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CSI Newsletter October 2018

      23rd October 2018   Welcome to the Centre for Social Investigation eNewsletter which you can also download as a pdf.   CSI’s book published with OUP: Social Progress in Britain   Our New book published on 27th September, sets out how much progress Britain has made since 1942. […]


What do art preferences have to do with political preferences? New research article

New paper from the Brexit project: Preference for realistic art predicts support for Brexit. Read or download here. Following the UK’s EU referendum in June of 2016, there has been considerable interest from scholars in understanding the characteristics, identities and attitudes that differentiate those who supported Leave from those who supported […]


CSI Newsletter June 2018

      8th June 2018   Welcome to the Centre for Social Investigation eNewsletter which you can also download as pdf. New Research Out today! We have been helping The Migration Observatory update their briefing on UK Public Opinion toward Immigration. One fascinating finding is that attitudes towards immigration in […]


New Brexit article published – “Red Lines and Compromises: Mapping Underlying Complexities of Brexit Preferences”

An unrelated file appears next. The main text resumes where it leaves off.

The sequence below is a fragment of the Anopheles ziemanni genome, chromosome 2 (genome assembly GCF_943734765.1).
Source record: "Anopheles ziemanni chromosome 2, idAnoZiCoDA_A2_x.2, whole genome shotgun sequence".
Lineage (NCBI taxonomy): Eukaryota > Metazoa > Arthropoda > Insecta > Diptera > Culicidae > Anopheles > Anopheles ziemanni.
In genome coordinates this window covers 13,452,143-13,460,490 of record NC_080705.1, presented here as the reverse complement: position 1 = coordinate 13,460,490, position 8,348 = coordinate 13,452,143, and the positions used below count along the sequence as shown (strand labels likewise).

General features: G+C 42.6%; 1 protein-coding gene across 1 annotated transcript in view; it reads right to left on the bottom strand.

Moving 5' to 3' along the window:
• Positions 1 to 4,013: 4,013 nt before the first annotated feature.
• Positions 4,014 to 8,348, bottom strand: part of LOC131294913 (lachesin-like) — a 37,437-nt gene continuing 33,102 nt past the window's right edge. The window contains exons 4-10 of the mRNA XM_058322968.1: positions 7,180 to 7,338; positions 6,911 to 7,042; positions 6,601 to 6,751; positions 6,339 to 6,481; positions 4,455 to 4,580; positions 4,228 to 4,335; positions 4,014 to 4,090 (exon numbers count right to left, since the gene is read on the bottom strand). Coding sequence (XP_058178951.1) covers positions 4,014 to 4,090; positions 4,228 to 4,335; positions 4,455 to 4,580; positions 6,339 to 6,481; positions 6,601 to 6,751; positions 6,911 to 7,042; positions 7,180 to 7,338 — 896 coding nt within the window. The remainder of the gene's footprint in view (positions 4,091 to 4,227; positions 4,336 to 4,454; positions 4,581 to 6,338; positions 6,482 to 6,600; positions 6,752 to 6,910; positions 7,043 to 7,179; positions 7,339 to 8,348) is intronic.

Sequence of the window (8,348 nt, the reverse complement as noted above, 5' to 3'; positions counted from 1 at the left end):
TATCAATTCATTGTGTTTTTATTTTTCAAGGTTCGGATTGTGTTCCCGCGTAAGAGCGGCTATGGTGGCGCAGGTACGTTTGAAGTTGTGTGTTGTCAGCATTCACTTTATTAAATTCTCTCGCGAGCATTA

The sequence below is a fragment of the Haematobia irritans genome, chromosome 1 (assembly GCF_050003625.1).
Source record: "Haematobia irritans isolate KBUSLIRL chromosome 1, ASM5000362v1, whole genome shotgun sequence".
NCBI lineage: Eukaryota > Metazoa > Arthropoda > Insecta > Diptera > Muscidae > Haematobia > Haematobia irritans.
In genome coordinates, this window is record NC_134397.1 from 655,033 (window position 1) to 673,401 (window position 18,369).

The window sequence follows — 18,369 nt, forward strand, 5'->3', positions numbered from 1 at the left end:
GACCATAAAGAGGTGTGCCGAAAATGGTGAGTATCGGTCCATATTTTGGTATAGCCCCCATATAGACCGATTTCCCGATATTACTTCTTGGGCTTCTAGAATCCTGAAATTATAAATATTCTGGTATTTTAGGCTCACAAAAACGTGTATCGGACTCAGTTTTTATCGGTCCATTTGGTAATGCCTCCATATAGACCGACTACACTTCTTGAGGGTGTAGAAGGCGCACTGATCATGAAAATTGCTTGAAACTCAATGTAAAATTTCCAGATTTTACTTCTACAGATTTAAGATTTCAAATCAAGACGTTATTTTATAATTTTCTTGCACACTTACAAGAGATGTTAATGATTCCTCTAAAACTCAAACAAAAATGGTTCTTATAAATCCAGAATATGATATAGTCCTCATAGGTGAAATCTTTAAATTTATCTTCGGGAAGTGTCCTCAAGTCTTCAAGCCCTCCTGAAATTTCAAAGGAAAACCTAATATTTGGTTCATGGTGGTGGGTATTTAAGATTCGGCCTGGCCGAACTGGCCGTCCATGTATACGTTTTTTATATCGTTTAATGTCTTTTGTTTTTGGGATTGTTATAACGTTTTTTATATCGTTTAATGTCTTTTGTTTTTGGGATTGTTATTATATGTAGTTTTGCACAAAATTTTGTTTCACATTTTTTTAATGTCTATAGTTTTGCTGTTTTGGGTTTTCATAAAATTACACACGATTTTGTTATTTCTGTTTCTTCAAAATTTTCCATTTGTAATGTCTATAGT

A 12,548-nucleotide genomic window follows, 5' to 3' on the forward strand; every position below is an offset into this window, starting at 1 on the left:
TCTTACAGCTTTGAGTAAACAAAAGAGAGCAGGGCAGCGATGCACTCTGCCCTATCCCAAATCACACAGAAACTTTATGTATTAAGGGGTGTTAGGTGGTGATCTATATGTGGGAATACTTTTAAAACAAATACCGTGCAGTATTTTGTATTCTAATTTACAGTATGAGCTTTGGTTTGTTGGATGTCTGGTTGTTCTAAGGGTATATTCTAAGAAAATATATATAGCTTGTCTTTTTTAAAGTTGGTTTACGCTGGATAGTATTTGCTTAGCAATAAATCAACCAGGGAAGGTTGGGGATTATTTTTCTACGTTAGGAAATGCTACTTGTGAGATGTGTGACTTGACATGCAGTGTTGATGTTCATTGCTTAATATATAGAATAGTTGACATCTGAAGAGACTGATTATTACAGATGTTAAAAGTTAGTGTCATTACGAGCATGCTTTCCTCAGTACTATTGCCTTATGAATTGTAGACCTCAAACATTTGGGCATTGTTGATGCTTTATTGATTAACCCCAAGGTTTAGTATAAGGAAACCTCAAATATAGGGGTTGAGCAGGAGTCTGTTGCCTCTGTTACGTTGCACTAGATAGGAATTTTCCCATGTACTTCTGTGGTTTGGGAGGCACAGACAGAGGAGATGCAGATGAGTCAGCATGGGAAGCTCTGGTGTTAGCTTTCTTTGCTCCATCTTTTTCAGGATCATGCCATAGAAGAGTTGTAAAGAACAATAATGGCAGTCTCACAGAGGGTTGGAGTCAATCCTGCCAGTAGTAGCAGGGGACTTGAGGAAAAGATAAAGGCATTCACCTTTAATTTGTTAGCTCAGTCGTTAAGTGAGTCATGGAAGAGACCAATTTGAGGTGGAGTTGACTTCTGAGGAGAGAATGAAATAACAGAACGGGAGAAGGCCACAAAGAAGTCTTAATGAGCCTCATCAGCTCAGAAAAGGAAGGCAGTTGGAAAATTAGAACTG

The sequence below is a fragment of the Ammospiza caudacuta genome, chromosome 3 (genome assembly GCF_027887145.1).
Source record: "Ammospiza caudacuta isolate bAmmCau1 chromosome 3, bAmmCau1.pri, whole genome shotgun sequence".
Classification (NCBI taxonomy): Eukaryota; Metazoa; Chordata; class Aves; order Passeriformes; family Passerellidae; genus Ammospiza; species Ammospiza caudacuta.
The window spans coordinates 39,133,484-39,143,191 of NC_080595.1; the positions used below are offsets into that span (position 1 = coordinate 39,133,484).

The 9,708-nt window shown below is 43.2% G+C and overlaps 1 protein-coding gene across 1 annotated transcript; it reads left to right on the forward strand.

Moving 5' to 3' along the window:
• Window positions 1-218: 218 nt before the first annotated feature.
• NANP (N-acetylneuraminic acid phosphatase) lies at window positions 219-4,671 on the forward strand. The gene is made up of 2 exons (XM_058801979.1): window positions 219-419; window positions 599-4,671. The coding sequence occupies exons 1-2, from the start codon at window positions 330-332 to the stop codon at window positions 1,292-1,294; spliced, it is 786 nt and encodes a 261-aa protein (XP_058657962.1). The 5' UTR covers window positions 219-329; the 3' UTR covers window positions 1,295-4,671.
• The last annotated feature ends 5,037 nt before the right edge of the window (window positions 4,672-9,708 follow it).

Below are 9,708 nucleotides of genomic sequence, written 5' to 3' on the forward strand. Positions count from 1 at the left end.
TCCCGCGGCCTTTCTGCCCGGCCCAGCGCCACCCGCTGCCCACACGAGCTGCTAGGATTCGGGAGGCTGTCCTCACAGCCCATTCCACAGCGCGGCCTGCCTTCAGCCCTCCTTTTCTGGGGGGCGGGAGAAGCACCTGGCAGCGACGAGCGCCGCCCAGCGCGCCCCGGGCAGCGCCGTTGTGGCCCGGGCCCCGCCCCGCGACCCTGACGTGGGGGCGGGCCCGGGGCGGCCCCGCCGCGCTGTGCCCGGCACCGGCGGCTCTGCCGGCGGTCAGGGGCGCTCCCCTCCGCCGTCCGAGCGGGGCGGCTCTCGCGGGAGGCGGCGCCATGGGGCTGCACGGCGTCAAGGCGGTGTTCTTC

A new article on Brexit has been published online today in Political Quarterly. The article, by Lindsay Richards, Anthony Heath and Noah Carl, presents evidence of attitudinal types that map neatly onto the two opposing ideals of hard and soft Brexit. The hard Brexit view is defined by issues that eurosceptics […]


CSI Newsletter February 2018

22nd February 2018 Welcome to the Centre for Social Investigation eNewsletter.   New Research We have published several new short articles on the drivers of Brexit-related preferences. A new briefing note, by Noah Carl, on the role of national identity showed that people who see themselves primarily as “English” were […]


Is Britain more divided than other nations?

Declining social cohesion is sometimes seen as an inevitable and lamentable side effect of modernization. Modern societies are more geographically mobile than in the past perhaps bringing about changes in the way people within neighbourhoods relate to each other. Growing economic inequality is thought to have brought about greater ‘social […]